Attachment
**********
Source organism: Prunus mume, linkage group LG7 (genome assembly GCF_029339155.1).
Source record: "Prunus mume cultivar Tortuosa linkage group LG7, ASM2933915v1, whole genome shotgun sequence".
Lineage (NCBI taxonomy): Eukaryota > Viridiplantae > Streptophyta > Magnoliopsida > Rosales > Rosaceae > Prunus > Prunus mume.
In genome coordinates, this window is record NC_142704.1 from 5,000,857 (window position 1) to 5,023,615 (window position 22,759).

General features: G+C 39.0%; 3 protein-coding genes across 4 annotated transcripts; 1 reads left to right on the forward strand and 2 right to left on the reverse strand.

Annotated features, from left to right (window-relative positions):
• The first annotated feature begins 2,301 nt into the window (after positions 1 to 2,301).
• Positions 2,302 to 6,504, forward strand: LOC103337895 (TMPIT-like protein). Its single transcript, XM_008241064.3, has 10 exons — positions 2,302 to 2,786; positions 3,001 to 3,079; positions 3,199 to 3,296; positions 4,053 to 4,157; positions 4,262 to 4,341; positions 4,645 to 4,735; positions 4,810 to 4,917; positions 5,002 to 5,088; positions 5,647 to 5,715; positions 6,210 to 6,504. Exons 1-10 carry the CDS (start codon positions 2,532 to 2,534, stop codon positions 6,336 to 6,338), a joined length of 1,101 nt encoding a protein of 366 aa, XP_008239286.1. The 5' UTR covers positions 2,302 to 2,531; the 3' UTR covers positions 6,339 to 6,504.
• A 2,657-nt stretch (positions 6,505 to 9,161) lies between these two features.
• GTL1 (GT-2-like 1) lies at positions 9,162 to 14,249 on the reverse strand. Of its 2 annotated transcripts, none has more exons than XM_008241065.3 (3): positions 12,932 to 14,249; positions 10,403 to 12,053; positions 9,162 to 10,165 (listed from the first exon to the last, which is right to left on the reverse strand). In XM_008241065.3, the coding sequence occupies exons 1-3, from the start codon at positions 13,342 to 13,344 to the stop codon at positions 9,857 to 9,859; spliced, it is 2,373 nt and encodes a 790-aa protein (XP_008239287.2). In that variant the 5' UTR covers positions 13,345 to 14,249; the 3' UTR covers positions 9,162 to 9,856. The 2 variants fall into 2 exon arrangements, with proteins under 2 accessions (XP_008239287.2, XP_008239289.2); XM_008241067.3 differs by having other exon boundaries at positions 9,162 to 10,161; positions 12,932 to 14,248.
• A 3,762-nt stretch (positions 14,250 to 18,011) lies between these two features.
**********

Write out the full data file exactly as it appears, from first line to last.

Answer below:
Source organism: Prunus mume, linkage group LG7 (genome assembly GCF_029339155.1).
Source record: "Prunus mume cultivar Tortuosa linkage group LG7, ASM2933915v1, whole genome shotgun sequence".
Lineage (NCBI taxonomy): Eukaryota > Viridiplantae > Streptophyta > Magnoliopsida > Rosales > Rosaceae > Prunus > Prunus mume.
In genome coordinates, this window is record NC_142704.1 from 5,000,857 (window position 1) to 5,023,615 (window position 22,759).

General features: G+C 39.0%; 3 protein-coding genes across 4 annotated transcripts; 1 reads left to right on the forward strand and 2 right to left on the reverse strand.

Annotated features, from left to right (window-relative positions):
• The first annotated feature begins 2,301 nt into the window (after positions 1 to 2,301).
• Positions 2,302 to 6,504, forward strand: LOC103337895 (TMPIT-like protein). Its single transcript, XM_008241064.3, has 10 exons — positions 2,302 to 2,786; positions 3,001 to 3,079; positions 3,199 to 3,296; positions 4,053 to 4,157; positions 4,262 to 4,341; positions 4,645 to 4,735; positions 4,810 to 4,917; positions 5,002 to 5,088; positions 5,647 to 5,715; positions 6,210 to 6,504. Exons 1-10 carry the CDS (start codon positions 2,532 to 2,534, stop codon positions 6,336 to 6,338), a joined length of 1,101 nt encoding a protein of 366 aa, XP_008239286.1. The 5' UTR covers positions 2,302 to 2,531; the 3' UTR covers positions 6,339 to 6,504.
• A 2,657-nt stretch (positions 6,505 to 9,161) lies between these two features.
• GTL1 (GT-2-like 1) lies at positions 9,162 to 14,249 on the reverse strand. Of its 2 annotated transcripts, none has more exons than XM_008241065.3 (3): positions 12,932 to 14,249; positions 10,403 to 12,053; positions 9,162 to 10,165 (listed from the first exon to the last, which is right to left on the reverse strand). In XM_008241065.3, the coding sequence occupies exons 1-3, from the start codon at positions 13,342 to 13,344 to the stop codon at positions 9,857 to 9,859; spliced, it is 2,373 nt and encodes a 790-aa protein (XP_008239287.2). In that variant the 5' UTR covers positions 13,345 to 14,249; the 3' UTR covers positions 9,162 to 9,856. The 2 variants fall into 2 exon arrangements, with proteins under 2 accessions (XP_008239287.2, XP_008239289.2); XM_008241067.3 differs by having other exon boundaries at positions 9,162 to 10,161; positions 12,932 to 14,248.
• A 3,762-nt stretch (positions 14,250 to 18,011) lies between these two features.